After decades of neglect from big pharma, radiopharmaceuticals are generating major oncology deals globally. This could lead to a boom in cancer drugs that can serve as both treatments and diagnostics, or ‘theranostics.’
Over the last several months, there has been big activity from companies developing drugs that use radioactivity to destroy tumors. Just this week, we’ve seen the Australian firm Telix Pharmaceuticals licensing its portfolio to China Grand Pharma in a deal worth €242M (AU $400M). Not long after a €182M ($212M) IPO in June, the US-based Fusion Pharma was recently recruited by the big pharma AstraZeneca to co-develop radiotherapies for cancer. And in mid-October, the US radiopharmaceuticals startup RayzeBio launched with a €39M ($45M) Series A.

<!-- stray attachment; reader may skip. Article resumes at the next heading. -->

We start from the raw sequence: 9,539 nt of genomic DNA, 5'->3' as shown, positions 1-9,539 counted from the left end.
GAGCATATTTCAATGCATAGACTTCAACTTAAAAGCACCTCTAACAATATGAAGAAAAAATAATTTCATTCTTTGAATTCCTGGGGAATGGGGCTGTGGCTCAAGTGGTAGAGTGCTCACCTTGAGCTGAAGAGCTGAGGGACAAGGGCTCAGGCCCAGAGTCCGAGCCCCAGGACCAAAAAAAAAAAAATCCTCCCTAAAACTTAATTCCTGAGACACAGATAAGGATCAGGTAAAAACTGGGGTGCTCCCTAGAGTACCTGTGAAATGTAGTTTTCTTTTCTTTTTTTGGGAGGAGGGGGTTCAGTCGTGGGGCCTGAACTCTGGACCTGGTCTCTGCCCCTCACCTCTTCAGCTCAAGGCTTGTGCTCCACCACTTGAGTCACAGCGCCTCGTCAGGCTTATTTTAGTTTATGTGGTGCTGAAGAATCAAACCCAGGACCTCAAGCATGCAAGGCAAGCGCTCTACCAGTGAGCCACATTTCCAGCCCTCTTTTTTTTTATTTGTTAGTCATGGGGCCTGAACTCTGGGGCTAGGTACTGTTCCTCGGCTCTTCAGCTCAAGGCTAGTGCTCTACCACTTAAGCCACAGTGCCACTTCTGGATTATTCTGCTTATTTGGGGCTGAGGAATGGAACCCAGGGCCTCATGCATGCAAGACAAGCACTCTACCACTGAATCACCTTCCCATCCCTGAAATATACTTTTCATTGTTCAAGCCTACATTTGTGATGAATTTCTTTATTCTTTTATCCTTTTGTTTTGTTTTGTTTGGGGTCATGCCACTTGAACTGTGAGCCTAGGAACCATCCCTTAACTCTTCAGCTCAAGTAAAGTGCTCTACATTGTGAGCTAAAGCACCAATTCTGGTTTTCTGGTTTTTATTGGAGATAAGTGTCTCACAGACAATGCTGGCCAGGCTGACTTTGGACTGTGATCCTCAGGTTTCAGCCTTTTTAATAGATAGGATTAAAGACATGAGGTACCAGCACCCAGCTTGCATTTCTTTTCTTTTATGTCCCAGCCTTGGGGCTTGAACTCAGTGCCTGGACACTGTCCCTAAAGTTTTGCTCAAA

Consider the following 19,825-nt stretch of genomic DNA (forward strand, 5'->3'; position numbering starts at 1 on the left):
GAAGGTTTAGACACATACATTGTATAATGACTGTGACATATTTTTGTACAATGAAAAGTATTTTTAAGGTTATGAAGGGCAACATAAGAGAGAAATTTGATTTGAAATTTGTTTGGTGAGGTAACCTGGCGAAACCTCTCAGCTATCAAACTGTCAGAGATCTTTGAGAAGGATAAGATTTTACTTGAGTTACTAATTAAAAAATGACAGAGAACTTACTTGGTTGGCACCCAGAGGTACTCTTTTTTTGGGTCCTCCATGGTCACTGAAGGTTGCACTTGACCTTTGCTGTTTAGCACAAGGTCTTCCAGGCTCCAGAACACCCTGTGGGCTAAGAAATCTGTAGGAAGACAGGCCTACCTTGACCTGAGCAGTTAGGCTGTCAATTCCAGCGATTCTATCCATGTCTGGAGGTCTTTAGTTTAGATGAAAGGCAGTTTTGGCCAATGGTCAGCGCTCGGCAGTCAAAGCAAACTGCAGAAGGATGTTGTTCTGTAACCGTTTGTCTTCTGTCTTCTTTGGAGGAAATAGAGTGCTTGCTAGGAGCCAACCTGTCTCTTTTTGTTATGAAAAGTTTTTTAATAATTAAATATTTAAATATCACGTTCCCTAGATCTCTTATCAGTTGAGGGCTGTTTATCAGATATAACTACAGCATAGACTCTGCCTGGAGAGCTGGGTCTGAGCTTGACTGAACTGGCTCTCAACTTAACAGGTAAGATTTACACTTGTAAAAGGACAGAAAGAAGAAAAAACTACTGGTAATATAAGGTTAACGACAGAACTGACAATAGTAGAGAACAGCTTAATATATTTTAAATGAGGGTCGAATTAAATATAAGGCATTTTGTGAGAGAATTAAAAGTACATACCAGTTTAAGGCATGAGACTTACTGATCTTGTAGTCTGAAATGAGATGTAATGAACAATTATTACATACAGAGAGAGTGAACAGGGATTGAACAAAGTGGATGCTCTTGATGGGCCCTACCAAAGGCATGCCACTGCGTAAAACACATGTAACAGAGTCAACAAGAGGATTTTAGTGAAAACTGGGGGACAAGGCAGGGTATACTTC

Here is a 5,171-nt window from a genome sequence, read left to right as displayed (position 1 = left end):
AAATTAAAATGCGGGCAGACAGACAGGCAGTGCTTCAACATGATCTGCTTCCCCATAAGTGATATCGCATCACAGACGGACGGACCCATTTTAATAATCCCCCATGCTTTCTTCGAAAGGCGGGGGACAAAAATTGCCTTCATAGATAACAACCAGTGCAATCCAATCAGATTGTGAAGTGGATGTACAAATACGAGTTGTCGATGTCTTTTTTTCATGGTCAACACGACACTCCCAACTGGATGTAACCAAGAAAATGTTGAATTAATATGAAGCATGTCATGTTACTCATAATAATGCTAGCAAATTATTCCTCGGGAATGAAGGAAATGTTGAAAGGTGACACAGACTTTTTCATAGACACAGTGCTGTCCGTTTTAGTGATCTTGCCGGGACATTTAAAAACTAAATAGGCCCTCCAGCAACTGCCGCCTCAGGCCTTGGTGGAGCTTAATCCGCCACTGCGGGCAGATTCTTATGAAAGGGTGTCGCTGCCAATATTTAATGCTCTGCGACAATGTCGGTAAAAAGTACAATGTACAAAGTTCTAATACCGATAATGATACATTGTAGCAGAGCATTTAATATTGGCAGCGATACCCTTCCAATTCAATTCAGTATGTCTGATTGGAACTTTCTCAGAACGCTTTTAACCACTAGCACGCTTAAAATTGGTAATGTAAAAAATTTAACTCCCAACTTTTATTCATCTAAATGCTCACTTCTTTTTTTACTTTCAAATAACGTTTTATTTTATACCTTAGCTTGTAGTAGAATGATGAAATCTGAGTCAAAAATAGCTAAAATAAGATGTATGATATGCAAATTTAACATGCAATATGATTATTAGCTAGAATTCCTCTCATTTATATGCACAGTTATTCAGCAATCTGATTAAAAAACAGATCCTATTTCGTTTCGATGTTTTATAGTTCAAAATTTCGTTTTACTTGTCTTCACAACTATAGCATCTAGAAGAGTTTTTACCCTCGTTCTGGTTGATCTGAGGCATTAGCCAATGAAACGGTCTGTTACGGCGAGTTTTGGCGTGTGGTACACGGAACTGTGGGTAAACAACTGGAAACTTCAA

“The market is clearly hot at the moment and, whilst the majority of the investment has been in the US, we are also seeing a high level of interest and activity in Europe and the Far East,” said Paul Edwards, NanoMab’s CEO.
On a smaller scale, European companies have also been staking their claims in the sector. In September, the Belgian company Camel-IDS rebranded as Precirix as it advanced its lead candidate radiopharmaceutical into phase I/II. The firm NanoMab moved its headquarters from China to the UK in Spring and is preparing to enter phase II.
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Published on Fri, 06 Nov 2020 12:55:10 +0000 and sponsored by nintex collection ends with item